Issue VIII, Volume V : April 2014
James Haug’s most recent poetry collection is Legend of the Recent Past, as well as the chapbooks Scratch and Why I Like Chapbooks. He is a Visiting Lecturer in the MFA Program for Poets and Writers at the University of Massachusetts-Amherst, and serves as an editor for UMass Press’ Juniper Poetry Prize. He lives in Northampton, Massachusetts.
Like Right Now
But the voice is not like one I’ve
Heard before. I don’t know this
Customer. I wear the jacket I wear
For most events. Sitting at a funeral
I finger a new hole in the pocket.
The preacher tells us turn and shake.
When I walk down the road I think
Something will hit me on the head.
Then a voice, like a gong going off—
Cartoon gong vibing in the air,
A villain going through my pockets,
Fake French accent, but not a voice
I recognize. I’ve got critters back
At home, who sleep on the furniture
When no one’s there. I’m there now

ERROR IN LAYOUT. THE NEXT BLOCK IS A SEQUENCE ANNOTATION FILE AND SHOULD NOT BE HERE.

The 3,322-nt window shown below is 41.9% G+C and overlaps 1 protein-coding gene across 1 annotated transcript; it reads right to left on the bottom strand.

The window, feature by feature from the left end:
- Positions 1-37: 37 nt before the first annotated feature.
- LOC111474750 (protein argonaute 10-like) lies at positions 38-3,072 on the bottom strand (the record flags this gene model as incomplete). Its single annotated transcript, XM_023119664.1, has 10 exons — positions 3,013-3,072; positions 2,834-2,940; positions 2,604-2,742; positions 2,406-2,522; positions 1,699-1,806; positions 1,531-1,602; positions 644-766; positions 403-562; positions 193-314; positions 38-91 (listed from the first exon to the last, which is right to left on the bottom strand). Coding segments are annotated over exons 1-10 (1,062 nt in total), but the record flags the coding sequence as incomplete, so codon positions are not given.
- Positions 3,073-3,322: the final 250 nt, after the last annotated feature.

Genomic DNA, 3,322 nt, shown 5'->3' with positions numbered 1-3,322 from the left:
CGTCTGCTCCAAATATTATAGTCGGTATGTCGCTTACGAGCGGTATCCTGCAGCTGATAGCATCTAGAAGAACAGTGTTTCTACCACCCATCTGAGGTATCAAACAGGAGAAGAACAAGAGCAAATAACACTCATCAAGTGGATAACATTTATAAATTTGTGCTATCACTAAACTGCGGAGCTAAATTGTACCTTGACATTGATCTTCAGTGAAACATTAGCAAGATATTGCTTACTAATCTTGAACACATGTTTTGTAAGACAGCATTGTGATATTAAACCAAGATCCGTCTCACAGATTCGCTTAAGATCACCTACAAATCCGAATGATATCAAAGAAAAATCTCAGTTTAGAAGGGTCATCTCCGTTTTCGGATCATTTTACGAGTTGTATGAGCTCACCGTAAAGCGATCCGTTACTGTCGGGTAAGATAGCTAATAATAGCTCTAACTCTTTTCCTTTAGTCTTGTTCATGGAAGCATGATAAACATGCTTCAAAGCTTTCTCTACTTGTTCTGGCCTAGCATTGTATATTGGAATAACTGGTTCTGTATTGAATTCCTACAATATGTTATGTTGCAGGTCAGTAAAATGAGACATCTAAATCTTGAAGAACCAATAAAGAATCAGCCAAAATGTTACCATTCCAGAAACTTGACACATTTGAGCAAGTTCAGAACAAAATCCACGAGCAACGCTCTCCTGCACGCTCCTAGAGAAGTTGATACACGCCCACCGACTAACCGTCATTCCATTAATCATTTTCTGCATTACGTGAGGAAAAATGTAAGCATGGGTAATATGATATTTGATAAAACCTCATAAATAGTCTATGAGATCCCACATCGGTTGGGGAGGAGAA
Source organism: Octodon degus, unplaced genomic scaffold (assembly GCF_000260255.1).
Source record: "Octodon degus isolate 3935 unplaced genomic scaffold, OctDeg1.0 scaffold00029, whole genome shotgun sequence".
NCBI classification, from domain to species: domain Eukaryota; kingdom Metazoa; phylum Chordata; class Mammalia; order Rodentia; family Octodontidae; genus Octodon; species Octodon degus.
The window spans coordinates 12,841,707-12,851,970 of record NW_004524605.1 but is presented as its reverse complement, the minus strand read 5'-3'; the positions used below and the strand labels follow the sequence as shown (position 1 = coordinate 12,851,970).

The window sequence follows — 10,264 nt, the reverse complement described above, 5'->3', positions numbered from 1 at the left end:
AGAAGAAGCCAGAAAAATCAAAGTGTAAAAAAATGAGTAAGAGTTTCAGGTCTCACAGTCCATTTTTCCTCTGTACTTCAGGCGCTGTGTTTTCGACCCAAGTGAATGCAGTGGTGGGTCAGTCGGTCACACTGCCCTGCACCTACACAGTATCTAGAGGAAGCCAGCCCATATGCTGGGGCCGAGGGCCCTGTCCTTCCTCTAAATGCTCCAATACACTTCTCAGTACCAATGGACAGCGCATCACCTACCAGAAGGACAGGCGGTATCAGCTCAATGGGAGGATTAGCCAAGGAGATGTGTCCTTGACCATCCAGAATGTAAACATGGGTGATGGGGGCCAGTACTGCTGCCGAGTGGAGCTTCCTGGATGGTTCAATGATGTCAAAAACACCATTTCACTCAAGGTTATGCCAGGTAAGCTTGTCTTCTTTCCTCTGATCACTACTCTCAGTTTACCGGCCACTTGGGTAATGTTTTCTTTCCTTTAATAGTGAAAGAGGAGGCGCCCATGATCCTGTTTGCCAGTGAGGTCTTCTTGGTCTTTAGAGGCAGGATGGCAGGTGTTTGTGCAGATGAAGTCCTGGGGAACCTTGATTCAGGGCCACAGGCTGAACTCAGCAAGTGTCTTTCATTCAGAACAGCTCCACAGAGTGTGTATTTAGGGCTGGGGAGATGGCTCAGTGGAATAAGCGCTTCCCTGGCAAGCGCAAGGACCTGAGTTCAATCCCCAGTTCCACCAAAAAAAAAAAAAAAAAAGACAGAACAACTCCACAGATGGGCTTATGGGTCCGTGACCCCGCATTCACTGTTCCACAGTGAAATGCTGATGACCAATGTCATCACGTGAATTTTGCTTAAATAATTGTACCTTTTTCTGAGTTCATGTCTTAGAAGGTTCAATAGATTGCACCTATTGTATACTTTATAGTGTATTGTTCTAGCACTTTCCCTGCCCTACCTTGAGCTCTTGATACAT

By the magic of daily life, munching
On cashews and pacing like I really
Should do something, like right now,
I’m in a bright race, and every day
It takes half a day to get started,
Like I must learn it all over again,
Like Columbus Day, & Hi! it’s Phil,
And the house is tipping to one side.
I was at the hardware store early.
Basements were flooding all over town.
A handyman I knew had a new little
White beard. I heard a flute playing
Elsewhere in the store, or someone
Blowing on a pipe. Men had gathered
In plumbing. We all knew levels were
Rising. There was not a minute to lose,
Except the one set aside for civilities.
People are kindest in hardware stores.
Something’s always broken at home.
A Little Background
We had a president living here once,
After he was president.
A famous animator lived here too.
We’d see him feeding the ducks.
This used to be a big duck town.
Ducks had a real voice.
Then one night they left for New Haven.
This is still a big crow town,
Crows and sparrows.
They scuffle over fries on the strip.
How chunky they’ve become.
A flightless crow or sparrow is now
An evolutionary possibility.
We used to have Swedes.
This used to be a big Swede town.
They were a mixed blessing.
It was like fluoride in the water.
Swedish films infiltrated the library.
Kids got blonder, and temperate.
In their eyes surfaced an icy resolve.
No one resisted the music of the Swedes,
Arctic strumming all summer long.
Then the Swedes left for New Haven.
They pursued ethnomusicology.
The mbira had been their undoing.